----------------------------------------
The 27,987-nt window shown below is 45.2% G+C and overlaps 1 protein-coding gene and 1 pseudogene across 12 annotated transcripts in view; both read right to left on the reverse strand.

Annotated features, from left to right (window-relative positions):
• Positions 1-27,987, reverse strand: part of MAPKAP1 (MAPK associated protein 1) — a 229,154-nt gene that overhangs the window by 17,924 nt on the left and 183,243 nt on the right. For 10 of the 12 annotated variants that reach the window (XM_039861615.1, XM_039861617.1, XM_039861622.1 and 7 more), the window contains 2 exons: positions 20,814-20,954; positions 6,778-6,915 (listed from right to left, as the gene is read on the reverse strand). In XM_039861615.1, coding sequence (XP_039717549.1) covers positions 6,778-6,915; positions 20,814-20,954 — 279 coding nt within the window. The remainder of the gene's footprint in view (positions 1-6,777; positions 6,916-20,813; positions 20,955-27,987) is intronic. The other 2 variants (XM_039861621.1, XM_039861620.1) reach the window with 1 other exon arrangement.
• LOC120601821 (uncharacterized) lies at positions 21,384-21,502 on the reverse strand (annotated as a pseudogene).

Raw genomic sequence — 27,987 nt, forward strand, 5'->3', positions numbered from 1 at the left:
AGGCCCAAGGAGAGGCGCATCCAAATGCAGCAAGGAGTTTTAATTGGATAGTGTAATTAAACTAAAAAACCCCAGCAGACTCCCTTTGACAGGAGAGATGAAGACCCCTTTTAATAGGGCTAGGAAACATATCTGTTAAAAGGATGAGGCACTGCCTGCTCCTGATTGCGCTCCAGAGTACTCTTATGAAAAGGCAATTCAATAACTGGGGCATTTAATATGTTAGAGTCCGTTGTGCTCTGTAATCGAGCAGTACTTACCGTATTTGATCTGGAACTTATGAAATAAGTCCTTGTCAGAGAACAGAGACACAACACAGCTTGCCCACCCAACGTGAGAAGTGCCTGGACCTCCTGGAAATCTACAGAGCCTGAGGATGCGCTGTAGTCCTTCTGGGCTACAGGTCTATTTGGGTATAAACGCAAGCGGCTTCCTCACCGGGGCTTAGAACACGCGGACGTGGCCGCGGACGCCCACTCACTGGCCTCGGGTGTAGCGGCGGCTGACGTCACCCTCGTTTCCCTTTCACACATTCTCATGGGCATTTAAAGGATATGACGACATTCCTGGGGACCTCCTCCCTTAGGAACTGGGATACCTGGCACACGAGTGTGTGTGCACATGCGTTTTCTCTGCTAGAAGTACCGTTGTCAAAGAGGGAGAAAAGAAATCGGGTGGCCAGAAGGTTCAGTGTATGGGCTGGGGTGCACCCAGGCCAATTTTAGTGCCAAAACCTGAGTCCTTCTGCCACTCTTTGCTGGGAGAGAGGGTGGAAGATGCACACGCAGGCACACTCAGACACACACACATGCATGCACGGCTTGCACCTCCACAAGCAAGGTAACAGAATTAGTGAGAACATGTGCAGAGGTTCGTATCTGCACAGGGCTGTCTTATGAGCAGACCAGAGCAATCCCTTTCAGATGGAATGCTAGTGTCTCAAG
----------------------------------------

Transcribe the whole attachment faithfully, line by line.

The 27,987-nt window shown below is 45.2% G+C and overlaps 1 protein-coding gene and 1 pseudogene across 12 annotated transcripts in view; both read right to left on the reverse strand.

Annotated features, from left to right (window-relative positions):
• Positions 1-27,987, reverse strand: part of MAPKAP1 (MAPK associated protein 1) — a 229,154-nt gene that overhangs the window by 17,924 nt on the left and 183,243 nt on the right. For 10 of the 12 annotated variants that reach the window (XM_039861615.1, XM_039861617.1, XM_039861622.1 and 7 more), the window contains 2 exons: positions 20,814-20,954; positions 6,778-6,915 (listed from right to left, as the gene is read on the reverse strand). In XM_039861615.1, coding sequence (XP_039717549.1) covers positions 6,778-6,915; positions 20,814-20,954 — 279 coding nt within the window. The remainder of the gene's footprint in view (positions 1-6,777; positions 6,916-20,813; positions 20,955-27,987) is intronic. The other 2 variants (XM_039861621.1, XM_039861620.1) reach the window with 1 other exon arrangement.
• LOC120601821 (uncharacterized) lies at positions 21,384-21,502 on the reverse strand (annotated as a pseudogene).

Raw genomic sequence — 27,987 nt, forward strand, 5'->3', positions numbered from 1 at the left:
AGGCCCAAGGAGAGGCGCATCCAAATGCAGCAAGGAGTTTTAATTGGATAGTGTAATTAAACTAAAAAACCCCAGCAGACTCCCTTTGACAGGAGAGATGAAGACCCCTTTTAATAGGGCTAGGAAACATATCTGTTAAAAGGATGAGGCACTGCCTGCTCCTGATTGCGCTCCAGAGTACTCTTATGAAAAGGCAATTCAATAACTGGGGCATTTAATATGTTAGAGTCCGTTGTGCTCTGTAATCGAGCAGTACTTACCGTATTTGATCTGGAACTTATGAAATAAGTCCTTGTCAGAGAACAGAGACACAACACAGCTTGCCCACCCAACGTGAGAAGTGCCTGGACCTCCTGGAAATCTACAGAGCCTGAGGATGCGCTGTAGTCCTTCTGGGCTACAGGTCTATTTGGGTATAAACGCAAGCGGCTTCCTCACCGGGGCTTAGAACACGCGGACGTGGCCGCGGACGCCCACTCACTGGCCTCGGGTGTAGCGGCGGCTGACGTCACCCTCGTTTCCCTTTCACACATTCTCATGGGCATTTAAAGGATATGACGACATTCCTGGGGACCTCCTCCCTTAGGAACTGGGATACCTGGCACACGAGTGTGTGTGCACATGCGTTTTCTCTGCTAGAAGTACCGTTGTCAAAGAGGGAGAAAAGAAATCGGGTGGCCAGAAGGTTCAGTGTATGGGCTGGGGTGCACCCAGGCCAATTTTAGTGCCAAAACCTGAGTCCTTCTGCCACTCTTTGCTGGGAGAGAGGGTGGAAGATGCACACGCAGGCACACTCAGACACACACACATGCATGCACGGCTTGCACCTCCACAAGCAAGGTAACAGAATTAGTGAGAACATGTGCAGAGGTTCGTATCTGCACAGGGCTGTCTTATGAGCAGACCAGAGCAATCCCTTTCAGATGGAATGCTAGTGTCTCAAG